IVF for Same Sex Couples

IVF (in vitro fertilisation) has provided a means by which many couples across the world have managed to get pregnant when they would otherwise be unable to do so. IVF is a popular treatment for infertility, but is also used often by same sex couples to either get pregnant if female, or birth a child via surrogacy if male.

Same sex couples

Same sex couples may want to use IVF rather than adoption so that they have a biological connection. IVF is a great means by which to achieve this, although in many cases sex cells from a donor will be necessary to complete the process. IVF aims to use male sperm to fertilise an egg in an artificial environment, usually a glass container called a petri dish, before implanting the successfully fertilised egg into a womb for what is for all intents and purposes a normal pregnancy.

Female same sex couples will often need to obtain donor sperm which most fertility clinics will be able to arrange. Once IVF with donated sperm is completed, one of you may choose to bear the child within your womb, or opt for a surrogate if one is available.

Male same sex couples will often require a donated egg for IVF, and then a surrogate in whose womb the fertilised egg will grow. Surrogacy is surrounded by legal issues, and so you are likely to be advised to seek help from a solicitor to make a more formal arrangement with your surrogate. This prevents any future legal complications and can provide peace of mind for both you, your partner, and your surrogate.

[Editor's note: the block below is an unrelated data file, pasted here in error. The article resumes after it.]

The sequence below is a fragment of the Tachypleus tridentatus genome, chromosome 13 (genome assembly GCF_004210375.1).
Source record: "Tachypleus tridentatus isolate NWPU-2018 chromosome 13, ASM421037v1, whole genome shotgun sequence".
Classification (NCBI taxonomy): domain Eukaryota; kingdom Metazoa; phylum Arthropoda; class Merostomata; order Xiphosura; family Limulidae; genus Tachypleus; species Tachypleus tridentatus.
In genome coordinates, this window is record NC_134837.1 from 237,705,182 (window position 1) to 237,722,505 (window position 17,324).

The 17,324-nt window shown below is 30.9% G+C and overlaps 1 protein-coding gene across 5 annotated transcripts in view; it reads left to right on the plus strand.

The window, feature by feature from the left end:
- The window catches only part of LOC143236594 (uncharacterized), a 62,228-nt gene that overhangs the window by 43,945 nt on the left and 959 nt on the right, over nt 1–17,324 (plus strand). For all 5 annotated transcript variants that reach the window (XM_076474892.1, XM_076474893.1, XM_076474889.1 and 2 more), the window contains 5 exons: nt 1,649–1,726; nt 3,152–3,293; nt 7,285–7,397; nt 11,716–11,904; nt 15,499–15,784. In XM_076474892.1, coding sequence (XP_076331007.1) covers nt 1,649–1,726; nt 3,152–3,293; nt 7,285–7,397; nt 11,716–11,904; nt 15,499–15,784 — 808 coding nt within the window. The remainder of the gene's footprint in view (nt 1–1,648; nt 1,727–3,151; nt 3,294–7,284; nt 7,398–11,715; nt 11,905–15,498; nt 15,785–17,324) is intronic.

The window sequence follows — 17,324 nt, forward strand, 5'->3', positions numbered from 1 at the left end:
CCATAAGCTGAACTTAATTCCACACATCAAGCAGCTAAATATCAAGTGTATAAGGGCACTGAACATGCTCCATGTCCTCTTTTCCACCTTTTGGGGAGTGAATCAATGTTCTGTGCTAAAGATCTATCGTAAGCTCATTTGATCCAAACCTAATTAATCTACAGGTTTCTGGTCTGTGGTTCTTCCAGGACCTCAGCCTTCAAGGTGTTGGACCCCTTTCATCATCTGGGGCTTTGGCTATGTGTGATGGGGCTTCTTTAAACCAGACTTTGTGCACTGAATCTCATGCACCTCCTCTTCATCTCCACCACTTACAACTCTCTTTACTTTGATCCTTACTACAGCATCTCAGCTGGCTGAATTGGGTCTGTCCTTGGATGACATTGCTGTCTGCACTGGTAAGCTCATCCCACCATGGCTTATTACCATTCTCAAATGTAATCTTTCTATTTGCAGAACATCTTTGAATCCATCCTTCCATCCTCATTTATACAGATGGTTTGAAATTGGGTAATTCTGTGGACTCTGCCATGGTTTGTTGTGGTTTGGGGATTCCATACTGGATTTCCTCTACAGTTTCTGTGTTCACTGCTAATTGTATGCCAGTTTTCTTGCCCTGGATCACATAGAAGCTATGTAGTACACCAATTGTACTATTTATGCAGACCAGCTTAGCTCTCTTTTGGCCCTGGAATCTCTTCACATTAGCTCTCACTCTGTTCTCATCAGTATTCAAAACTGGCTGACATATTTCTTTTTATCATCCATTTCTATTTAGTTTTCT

Issues surrounding IVF for same sex couples

Recent changes in civil partnership laws mean that same sex couples have the same rights as married couples when it comes to IVF and do not face discrimination based on their gender. Post 1990, eligibility to use IVF treatment looked at the financial stability of a couple to see if they were able to provide the baby with an adequate upbringing. However this included "the need of the child to have a father", which discriminated against lesbian couples. The chair of the British Fertility Society, Allison Murdoch argued that as long as the child is going to be brought up in a loving, caring environment their parents’ sexuality should not be seen as an issue.

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